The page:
There are many different types of calcium available; however, not all of them are efficient forms. Calcium carbonate, found in Oscal, Tums, and their popular little brother Viactive, is considered the worst form of calcium. This form does not absorb due to its buffering effect in the stomach acid. Calcium carbonate needs an acidic environment in order to dissolve.
Some good forms of calcium are calcium citrate, calcium citrate-malate, calcium MCHA, and calcium lactate.
We suggest that magnesium be taken in a 2:1 or 1:1 ratio of calcium to magnesium.
Daily, 2,000-5,000 units of Vitamin D can be taken.
An intake of 3-6 mg of boron a day is recommended.
Vitamin K stimulates new bone growth. Vitamin K1 can be obtained by eating vegetables, however, this form has not been effective at improving bone density. Vitamin K2, produced through fermentation of K1, increases bone growth and normalizes bone deterioration.
Trace minerals can be found in many good bone-mineral formulas.
All these suggested supplements are primarily the elemental building blocks of bone formation. The body needs a stimulus for the bone formation.
This stimulus is in the form of weight bearing and resistance exercise. Walking is just not enough because it doesn’t put enough stress on the bones; the best exercise is weight lifting. In order to promote bone growth, you will need to stress the bones that are in need of growth. In other words, you can’t rely on a bicep curl to make the hip bone stronger. Placing a weight on the shoulders and doing squats may be a better option.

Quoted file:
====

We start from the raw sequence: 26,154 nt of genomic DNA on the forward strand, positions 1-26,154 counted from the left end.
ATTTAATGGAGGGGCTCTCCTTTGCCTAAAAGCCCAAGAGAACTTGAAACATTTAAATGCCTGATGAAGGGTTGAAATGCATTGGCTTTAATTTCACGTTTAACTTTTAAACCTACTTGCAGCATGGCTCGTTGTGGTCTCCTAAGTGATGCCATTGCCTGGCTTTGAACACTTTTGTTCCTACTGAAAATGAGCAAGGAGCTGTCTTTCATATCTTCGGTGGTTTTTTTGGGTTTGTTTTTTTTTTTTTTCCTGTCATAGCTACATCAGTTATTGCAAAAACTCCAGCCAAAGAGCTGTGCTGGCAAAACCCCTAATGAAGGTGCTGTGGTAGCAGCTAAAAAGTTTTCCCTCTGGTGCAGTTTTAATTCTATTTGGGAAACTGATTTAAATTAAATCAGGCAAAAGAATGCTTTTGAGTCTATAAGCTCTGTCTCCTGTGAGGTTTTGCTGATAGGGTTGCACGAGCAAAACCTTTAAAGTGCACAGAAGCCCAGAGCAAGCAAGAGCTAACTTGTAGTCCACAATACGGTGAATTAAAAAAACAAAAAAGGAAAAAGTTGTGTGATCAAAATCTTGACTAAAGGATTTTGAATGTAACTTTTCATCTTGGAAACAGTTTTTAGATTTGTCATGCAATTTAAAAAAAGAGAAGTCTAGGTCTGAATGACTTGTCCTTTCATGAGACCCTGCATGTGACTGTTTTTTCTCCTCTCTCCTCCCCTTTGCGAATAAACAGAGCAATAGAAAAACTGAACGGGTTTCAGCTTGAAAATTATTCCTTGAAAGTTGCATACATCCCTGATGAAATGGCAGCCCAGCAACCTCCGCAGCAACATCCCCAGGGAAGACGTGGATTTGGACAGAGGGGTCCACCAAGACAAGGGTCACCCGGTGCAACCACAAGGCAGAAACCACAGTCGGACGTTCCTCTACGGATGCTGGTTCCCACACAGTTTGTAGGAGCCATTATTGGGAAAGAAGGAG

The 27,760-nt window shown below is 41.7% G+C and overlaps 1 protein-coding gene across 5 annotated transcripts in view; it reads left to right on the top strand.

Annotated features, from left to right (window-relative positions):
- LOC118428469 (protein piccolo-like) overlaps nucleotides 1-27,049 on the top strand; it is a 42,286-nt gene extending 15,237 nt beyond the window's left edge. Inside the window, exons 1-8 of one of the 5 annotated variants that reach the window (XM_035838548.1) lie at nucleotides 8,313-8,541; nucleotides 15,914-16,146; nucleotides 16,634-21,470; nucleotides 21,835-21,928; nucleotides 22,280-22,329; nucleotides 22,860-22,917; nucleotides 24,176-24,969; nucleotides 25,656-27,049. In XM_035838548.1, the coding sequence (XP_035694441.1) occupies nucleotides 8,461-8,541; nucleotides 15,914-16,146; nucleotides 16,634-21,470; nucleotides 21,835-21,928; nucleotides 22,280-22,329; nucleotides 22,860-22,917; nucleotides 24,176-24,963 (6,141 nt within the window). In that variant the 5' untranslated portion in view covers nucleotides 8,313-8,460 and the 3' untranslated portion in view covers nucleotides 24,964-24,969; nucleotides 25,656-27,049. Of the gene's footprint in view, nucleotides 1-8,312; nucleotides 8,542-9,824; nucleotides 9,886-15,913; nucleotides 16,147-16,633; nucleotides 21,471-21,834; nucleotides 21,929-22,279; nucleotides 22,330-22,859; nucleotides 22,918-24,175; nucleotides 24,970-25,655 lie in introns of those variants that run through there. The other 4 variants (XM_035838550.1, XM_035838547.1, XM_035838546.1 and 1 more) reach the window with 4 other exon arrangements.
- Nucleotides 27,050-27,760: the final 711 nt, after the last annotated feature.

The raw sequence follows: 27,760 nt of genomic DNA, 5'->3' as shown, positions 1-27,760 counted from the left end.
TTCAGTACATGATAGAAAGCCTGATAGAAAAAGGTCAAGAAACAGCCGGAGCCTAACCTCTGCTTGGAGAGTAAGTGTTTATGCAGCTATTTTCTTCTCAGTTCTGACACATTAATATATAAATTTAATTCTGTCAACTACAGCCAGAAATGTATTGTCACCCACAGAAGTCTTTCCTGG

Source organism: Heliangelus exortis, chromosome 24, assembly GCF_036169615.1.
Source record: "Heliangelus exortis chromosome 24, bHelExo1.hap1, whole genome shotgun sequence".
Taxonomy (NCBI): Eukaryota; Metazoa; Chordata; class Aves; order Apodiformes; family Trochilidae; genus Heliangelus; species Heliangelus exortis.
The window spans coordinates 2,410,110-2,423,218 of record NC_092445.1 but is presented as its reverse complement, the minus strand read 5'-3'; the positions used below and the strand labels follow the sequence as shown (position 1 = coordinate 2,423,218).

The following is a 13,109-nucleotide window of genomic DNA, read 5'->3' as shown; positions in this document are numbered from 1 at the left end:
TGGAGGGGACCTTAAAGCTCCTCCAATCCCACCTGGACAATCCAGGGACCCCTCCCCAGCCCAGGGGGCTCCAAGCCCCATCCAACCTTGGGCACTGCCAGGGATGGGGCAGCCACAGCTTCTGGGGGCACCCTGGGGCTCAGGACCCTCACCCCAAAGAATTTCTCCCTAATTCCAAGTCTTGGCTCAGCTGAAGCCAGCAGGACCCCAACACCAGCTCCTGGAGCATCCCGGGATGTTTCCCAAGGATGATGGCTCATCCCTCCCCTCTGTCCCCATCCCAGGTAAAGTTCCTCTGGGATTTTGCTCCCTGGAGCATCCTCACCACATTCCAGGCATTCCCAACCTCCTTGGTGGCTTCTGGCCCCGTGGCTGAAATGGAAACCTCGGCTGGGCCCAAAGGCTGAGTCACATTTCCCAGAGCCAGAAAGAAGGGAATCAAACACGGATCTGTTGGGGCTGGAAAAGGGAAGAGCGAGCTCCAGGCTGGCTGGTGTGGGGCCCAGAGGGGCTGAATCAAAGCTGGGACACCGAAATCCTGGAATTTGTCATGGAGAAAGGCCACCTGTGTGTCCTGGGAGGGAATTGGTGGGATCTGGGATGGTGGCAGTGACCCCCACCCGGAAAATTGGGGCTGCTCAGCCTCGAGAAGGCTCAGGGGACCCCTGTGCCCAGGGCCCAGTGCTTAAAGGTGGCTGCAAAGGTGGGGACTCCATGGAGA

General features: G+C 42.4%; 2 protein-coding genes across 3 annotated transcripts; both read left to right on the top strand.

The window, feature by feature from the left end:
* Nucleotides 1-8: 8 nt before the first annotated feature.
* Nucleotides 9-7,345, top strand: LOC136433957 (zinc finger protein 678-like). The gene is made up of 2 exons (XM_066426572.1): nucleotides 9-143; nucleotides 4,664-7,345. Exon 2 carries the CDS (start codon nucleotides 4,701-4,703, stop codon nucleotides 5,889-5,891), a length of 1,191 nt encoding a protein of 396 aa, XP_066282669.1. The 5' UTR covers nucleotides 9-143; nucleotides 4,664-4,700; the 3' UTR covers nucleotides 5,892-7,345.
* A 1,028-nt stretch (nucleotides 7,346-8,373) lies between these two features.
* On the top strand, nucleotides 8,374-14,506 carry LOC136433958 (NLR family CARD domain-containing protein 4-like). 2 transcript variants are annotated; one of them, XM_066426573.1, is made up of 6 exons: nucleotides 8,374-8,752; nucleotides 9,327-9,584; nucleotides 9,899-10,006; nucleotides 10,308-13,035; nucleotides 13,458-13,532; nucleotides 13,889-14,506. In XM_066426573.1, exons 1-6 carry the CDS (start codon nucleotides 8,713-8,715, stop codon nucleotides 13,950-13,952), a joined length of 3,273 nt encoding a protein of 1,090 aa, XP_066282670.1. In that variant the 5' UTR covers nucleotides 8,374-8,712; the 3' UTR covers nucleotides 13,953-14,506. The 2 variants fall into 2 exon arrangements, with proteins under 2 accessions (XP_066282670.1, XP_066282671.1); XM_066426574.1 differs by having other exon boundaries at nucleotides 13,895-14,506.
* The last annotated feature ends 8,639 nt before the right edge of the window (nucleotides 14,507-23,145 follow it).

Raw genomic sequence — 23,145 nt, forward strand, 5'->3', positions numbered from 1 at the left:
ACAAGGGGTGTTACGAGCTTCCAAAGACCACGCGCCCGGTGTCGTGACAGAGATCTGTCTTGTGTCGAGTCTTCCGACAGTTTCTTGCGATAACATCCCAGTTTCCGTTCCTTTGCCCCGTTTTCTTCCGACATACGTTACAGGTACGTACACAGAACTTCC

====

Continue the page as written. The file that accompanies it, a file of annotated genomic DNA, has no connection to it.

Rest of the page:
If you suffer from osteoporosis, you may need to do this under the supervision of a physical therapist. You may also want to purchase a weighted vest to wear while walking. This may help add more stress to the bones to stimulate their growth.
If you suffer from osteoporosis, you may want to purchase walking poles, which are ski poles that have been built for walking. This helps to stabilize your gait and increase the number of calories you burn. Be sure to check with your doctor.
If you have weak bones, such as with osteopenia or osteoporosis, here are the suggestions for building healthy bones:
- OsteoPlus By Progena – This is a comprehensive bone mineral formula that provides you with the calcium, magnesium, boron and other trace minerals in their best absorbed and utilized forms. Take 4 tablets daily in two divided doses.
- Vitamin D & K With Iodine – Vitamin D helps the body absorb and utilize the minerals. We suggest 1 capsule daily in addition to the vitamin D in your multi and bone mineral formula. We shoot for 2,000 – 5,000 IU on a daily basis, especially during the winter months. Vitamin K supplements are especially important in those that do not eat a lot of green leafy vegetables.
- Osteo-Sil Highly Bio-available Silica – 1 capsule twice daily. Silica is especially important in helping to deposit minerals into the bones, and research suggests that it is essential in the production of the collagen matrix that holds the minerals in the bones.
- Fructo borate – 1 Capsule Daily. Fructo borate is a highly bio-available form of boron that is similar to the boron found in fruits and vegetables. This form of boron has been studied and has been found to be superior to standard boron supplements for bone and hormonal health.